Counseling Sheet

Peptic Ulcer - 1

Agatha M. Thrash, M.D.
Preventive Medicine

Peptic ulcers are interesting disorders to the physician, but very distressing to the patient. As yet, there is no clear harmony of opinion as to the exact cause of peptic ulcers. We know certain things enhance the likelihood of getting a peptic ulcer. We know that certain classes of thoughts cause the equivalent of paling of the skin, but in this instance, it occurs in the stomach. Anxiety, fear, discontent, remorse, grief, etc. can cause a patch of the lining of the stomach to fail to receive sufficient blood supply. The reduction in blood supply weakens the resistance of the lining of the stomach, and auto-digestion by acid and pepsin can result in gastritis or peptic ulcer.


Spices, Irregular Mealtimes, Improper Chewing

The use of spices, alcohol, aspirin, vinegar and other stomach irritants are notoriously prone to promote peptic ulcers. In the person whose emotional status is likely to induce an ulcer, who also uses these food items, there is a greater likelihood of developing ulcer. Failure to chew food properly, eating too frequently, eating meals late at night, and eating under stressful conditions all take their toll in causing peptic ulcers.

In the treatment of peptic ulcers, the first item should be that of avoiding all known causes. The stomach irritants should be avoided. These include spices, caffeine, alcohol, aspirin, vinegar and vinegar dressings, baking soda and baking powder products, black pepper, and in some individuals certain types of foods.

The individual who is ulcer prone should eat at the same time each day, should chew his food well, take small bites and eat slowly, and avoid all between-meal feedings. There should be at least five hours between the end of one meal and the beginning of the next. There should be no food taken within several hours of going to bed.

Protein: A Factor

A low protein diet should be taken, which actually means that an emphasis should be placed on fruits, vegetables, and whole grains. All other classes of foods should be taken in vanishingly spare quantities. Meat, milk, eggs, cheese, nuts, and protein supplements should all be eaten in very small quantities, if at all. The presence of protein in the stomach is a potent cause of excessive acid production. The use of milk in ulcer treatment is a time-honored practice that many patients are reluctant to abandon, because they feel better after drinking milk. While it is true that milk has a moderate buffering action on stomach acid, the effect is short lived. The net result, because of the excessive protein in milk, is an increase in acid production and pain. Most modern gastroenterology textbooks now state that milk is contraindicated in peptic ulcer. Thus, it has taken us over half a century to learn enough physiology to undo some of the mischief caused by the Sippy regimen of frequent feedings of milk and alkalies.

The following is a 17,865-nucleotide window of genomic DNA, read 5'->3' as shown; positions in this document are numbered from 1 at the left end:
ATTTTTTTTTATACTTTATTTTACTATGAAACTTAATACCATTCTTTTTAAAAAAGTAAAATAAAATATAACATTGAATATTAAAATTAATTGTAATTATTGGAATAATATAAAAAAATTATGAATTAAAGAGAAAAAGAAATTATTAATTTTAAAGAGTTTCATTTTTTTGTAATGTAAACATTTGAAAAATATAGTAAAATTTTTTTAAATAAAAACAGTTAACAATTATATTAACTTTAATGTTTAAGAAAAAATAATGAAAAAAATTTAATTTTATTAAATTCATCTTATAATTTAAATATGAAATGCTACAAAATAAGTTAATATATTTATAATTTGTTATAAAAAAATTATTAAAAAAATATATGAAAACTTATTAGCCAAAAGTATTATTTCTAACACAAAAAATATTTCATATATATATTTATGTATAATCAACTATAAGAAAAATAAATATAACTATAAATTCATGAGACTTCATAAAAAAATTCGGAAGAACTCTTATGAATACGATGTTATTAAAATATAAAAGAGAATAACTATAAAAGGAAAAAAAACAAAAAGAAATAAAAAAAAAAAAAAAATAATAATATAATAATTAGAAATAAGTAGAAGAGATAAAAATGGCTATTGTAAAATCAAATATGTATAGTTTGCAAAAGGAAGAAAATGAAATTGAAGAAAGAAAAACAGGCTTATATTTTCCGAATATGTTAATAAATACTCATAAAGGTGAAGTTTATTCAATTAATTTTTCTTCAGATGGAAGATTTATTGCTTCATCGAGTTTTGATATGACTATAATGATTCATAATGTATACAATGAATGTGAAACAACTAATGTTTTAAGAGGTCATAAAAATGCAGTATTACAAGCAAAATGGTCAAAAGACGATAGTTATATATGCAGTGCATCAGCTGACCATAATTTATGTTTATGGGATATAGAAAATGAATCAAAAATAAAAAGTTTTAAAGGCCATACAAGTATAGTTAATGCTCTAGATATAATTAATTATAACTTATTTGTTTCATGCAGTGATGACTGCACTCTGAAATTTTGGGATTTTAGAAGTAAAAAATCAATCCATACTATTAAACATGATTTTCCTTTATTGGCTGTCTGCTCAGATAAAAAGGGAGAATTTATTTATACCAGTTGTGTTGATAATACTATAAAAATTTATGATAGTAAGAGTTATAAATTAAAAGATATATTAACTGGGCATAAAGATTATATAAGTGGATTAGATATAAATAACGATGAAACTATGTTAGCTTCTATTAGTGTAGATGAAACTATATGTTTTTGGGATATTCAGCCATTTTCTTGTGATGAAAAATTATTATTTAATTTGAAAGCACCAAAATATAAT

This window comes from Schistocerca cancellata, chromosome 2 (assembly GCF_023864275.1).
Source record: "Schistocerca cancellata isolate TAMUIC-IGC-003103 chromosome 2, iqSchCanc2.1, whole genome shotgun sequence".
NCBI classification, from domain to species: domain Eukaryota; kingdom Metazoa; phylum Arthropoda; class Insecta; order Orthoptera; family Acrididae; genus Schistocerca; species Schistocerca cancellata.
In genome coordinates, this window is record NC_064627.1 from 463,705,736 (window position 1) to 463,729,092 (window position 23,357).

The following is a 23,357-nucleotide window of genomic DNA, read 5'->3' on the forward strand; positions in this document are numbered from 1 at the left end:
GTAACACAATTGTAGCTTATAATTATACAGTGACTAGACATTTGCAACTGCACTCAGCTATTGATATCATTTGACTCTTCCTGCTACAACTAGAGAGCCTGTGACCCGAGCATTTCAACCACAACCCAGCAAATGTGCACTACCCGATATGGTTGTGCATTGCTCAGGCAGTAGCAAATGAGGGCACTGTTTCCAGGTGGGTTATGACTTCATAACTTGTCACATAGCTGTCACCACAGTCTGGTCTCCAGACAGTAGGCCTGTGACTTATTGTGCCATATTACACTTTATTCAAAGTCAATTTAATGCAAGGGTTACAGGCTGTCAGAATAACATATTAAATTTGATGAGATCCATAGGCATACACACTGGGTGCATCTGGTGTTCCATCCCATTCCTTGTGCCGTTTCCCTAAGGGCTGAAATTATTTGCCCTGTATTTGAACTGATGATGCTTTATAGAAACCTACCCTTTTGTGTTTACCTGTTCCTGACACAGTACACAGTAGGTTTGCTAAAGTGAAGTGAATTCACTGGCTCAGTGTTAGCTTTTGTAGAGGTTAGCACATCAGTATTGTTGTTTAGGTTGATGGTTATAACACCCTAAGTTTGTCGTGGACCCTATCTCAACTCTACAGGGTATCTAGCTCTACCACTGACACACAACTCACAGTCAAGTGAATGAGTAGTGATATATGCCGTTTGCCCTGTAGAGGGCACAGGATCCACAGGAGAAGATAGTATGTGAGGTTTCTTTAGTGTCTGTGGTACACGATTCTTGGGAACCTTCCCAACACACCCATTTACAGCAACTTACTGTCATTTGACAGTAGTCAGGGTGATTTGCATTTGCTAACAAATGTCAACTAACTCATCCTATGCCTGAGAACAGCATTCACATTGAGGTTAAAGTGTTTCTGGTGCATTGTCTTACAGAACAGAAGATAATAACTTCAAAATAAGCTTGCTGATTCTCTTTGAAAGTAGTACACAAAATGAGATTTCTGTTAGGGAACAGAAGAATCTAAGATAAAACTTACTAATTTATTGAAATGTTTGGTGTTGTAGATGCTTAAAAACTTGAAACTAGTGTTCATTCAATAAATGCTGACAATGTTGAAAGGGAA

Liquids Between Mealtimes Only

Since all liquids tend to dilute the digestive juices and delay digestion, no liquid food should be taken with meals. That includes soups, juices, milk and beverages. The food should be taken as dry as possible and should be chewed well to mix saliva thoroughly. If one finds one does not have sufficient saliva, this usually means that he does not drink sufficient water between meals. Generally speaking one should drink only water between meals and take no beverages with meals. Nothing nourishing should be taken between meals. Water should be taken at tap temperature, since food and drink that is too hot or too cold tends to irritate the stomach.


For the person who tends to have stomach trouble, a set meal mealtime should be maintained, not being varied by so much as five minutes during the most active treatment period. We recommend that the person who begins a treatment program should start with a 24-hour fast. Most ulcer patients think this is the very wrong thing to do, but almost invariably find that their pain and discomfort goes away when they fast for several hours. If the person has pain, this should be controlled by drinking cool water and applying hot wet compresses over the midsection, centering on the painful area.

One should not take antacids, as these cause "rebound" acid formation. What happens is that the antacid makes the pH of the stomach quite alkaline. Since the stomach recognizes that this is an abnormal condition for it, it simply pours from its pumps large quantities of acid and the end result is a more acid condition than would have been present, if antacids had not been taken.